During the Cloud Identity Summit 2017 keynote, there was a predictable discussion about the state of our deteriorating security perimeter. Given this is the year’s premiere identity event—and that the speaker was Ping Identity’s CEO—you may expect to hear the now ubiquitous meme: “Identity is the new perimeter.” That is not what we heard, though. I want to quote what he said exactly and spend some time breaking it down. His quote is:
“Our perimeter isn’t disappearing – it’s shrinking…and if you thought security was hard before, try doing it at the level of a single piece of data.”
Andre Durand, CEO, Ping Identity
There is a lot to unpack here. I’ll start by saying I could not agree more. It is a popular idea to bash on firewalls and say that network security means nothing in a world of cloud, mobile, IoT, and other emerging trends. That is simply false. A presenter from last week showed us how his large manufacturing organization would be moving quickly to a zero trust, always-on internet model for all back office and knowledge worker systems. These are largely mobile and cloud-based already so it simply makes sense. Here, identity will be their perimeter. The organization will also have plants that, while not using VPN to connect across locations, will operate LAN networks that have perimeters that are more traditional. The takeaway is there will be things that look like current security perimeter models with us for a very long time to come.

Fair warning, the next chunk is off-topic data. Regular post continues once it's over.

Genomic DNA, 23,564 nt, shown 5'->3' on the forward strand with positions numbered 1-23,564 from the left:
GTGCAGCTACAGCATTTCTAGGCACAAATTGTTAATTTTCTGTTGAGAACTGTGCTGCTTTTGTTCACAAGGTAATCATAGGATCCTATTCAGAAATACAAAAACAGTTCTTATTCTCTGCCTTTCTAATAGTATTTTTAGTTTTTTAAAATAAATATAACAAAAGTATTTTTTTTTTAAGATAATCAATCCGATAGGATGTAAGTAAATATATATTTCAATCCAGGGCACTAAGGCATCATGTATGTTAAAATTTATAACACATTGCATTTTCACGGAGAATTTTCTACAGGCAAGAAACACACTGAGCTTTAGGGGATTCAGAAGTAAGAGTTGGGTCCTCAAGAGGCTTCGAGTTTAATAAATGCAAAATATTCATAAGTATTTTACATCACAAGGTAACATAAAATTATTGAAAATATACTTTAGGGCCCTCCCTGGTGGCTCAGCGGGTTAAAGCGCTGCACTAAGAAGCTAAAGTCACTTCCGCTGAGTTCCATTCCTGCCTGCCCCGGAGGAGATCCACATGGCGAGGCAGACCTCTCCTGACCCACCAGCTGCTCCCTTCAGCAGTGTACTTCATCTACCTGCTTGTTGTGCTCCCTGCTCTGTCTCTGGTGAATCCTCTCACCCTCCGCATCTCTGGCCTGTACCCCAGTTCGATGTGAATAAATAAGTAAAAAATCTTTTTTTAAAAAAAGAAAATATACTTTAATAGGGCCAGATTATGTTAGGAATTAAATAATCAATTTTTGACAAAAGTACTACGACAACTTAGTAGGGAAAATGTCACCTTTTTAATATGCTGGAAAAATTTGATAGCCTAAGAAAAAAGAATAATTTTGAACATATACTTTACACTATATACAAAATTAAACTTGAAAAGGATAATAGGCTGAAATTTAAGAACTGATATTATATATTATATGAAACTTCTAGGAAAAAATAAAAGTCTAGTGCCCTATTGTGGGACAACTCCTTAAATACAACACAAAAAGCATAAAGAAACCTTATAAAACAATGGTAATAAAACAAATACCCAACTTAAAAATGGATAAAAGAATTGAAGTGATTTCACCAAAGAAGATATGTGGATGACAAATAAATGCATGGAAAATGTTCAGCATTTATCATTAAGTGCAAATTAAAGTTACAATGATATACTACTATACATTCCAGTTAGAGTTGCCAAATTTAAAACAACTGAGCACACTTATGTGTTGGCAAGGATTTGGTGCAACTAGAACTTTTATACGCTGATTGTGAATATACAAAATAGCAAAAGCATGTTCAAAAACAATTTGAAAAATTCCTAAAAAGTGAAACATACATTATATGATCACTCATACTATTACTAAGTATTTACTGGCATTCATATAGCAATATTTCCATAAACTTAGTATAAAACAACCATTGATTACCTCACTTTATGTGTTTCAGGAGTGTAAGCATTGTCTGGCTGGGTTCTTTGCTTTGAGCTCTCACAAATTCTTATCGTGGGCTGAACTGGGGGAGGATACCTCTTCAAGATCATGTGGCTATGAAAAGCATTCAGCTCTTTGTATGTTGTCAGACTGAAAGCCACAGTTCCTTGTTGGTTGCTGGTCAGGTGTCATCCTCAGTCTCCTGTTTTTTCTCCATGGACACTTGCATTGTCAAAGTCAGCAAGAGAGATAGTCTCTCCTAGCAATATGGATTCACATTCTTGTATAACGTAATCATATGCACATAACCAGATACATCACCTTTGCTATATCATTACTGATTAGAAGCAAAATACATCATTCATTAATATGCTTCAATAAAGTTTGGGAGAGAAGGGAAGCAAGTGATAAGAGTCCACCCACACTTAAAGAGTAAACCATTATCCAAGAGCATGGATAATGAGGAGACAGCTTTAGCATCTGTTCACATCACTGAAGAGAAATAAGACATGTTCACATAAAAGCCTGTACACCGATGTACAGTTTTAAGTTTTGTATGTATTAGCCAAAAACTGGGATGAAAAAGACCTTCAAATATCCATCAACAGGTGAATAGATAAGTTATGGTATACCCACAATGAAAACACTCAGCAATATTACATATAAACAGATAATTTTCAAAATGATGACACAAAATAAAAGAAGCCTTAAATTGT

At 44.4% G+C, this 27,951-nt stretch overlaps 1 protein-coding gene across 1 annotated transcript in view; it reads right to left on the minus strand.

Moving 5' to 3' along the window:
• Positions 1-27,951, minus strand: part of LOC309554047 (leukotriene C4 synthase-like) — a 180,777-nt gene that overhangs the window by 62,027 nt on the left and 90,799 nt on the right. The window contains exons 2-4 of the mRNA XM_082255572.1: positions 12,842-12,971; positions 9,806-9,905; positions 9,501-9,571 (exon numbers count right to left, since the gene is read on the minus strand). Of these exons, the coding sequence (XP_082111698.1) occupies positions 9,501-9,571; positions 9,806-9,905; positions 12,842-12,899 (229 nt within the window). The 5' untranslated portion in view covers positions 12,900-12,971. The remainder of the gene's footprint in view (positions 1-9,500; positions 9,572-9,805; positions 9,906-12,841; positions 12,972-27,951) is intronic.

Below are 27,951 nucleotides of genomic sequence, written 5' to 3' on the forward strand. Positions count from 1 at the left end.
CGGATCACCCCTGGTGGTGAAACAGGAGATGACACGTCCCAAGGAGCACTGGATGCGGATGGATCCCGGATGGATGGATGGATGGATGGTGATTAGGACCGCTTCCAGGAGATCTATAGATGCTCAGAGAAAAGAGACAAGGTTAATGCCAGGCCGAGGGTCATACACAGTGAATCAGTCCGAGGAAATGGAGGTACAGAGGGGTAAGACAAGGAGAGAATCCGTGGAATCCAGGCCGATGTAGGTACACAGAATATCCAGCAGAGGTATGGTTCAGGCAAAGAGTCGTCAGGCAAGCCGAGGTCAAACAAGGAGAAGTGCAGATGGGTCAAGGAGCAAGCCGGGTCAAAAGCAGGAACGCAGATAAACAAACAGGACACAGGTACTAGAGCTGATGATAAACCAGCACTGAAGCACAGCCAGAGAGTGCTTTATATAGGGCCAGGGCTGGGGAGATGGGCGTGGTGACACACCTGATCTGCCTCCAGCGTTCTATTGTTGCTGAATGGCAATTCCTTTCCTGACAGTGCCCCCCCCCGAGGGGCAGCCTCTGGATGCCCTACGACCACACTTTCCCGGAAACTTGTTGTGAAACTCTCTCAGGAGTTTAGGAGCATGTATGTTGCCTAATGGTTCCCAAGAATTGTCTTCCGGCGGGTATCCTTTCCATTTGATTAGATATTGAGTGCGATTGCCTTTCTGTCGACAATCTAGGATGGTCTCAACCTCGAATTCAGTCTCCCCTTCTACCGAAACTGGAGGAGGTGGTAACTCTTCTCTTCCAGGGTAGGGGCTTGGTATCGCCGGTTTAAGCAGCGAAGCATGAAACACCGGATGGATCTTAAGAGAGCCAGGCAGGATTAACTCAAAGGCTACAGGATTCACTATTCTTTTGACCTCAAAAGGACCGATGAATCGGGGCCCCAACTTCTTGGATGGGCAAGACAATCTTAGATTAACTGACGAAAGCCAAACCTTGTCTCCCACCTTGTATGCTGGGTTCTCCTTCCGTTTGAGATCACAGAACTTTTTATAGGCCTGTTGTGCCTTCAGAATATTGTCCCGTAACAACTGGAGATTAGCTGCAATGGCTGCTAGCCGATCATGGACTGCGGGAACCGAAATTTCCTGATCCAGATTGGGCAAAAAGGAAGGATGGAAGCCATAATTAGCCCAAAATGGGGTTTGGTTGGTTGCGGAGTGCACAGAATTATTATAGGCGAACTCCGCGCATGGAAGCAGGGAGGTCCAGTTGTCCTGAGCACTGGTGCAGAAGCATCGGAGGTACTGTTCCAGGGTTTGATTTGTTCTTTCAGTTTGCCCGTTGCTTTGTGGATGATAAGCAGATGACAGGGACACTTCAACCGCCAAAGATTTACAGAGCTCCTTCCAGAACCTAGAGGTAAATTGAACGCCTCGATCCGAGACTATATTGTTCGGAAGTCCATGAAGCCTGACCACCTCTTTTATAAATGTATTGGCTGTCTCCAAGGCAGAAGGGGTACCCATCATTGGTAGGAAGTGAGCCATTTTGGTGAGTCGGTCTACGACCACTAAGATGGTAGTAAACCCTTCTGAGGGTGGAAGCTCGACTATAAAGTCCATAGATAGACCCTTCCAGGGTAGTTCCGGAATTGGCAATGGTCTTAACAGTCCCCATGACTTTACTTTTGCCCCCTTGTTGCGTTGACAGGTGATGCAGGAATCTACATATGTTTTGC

What happens to the data that lives outside these perimeters, though? What protection do they get? That protection is the shrinking security perimeter about which Andre Durand spoke. Identity is part of that because the question of “who” is key to access today. However, there is also a question of enforcement. “Something” has to ask the question and then decide on an action given the answer. For your data, that something is going to be the systems that house the data—and maybe even the data itself. Most of these systems are designed as if they still live in a safe inner ring of network-level protection. As that goes away, they must step up their ability to work with new security models.
Data protection is a security problem with an identity answer. The ability to see how well aligned your data is today to the identities—the people—you wish to have access is a critical capability as you transition into the next generation of technology. Even organizations that have invested in Data Access Governance are often approaching it from a compliance mindset. We need to shift our view and see Data Access Governance as a critical function to align the future of our security—which is largely about contextualized identity—with the protections all the way down at the level of the data itself. We need to know what’s in the data so we can make informed decisions, and we need to understand what access exists today. Only with all that perspective in hand, will we have the tools to enter this world of open but zero trust networks and controls enforced by these shrinking perimeters.
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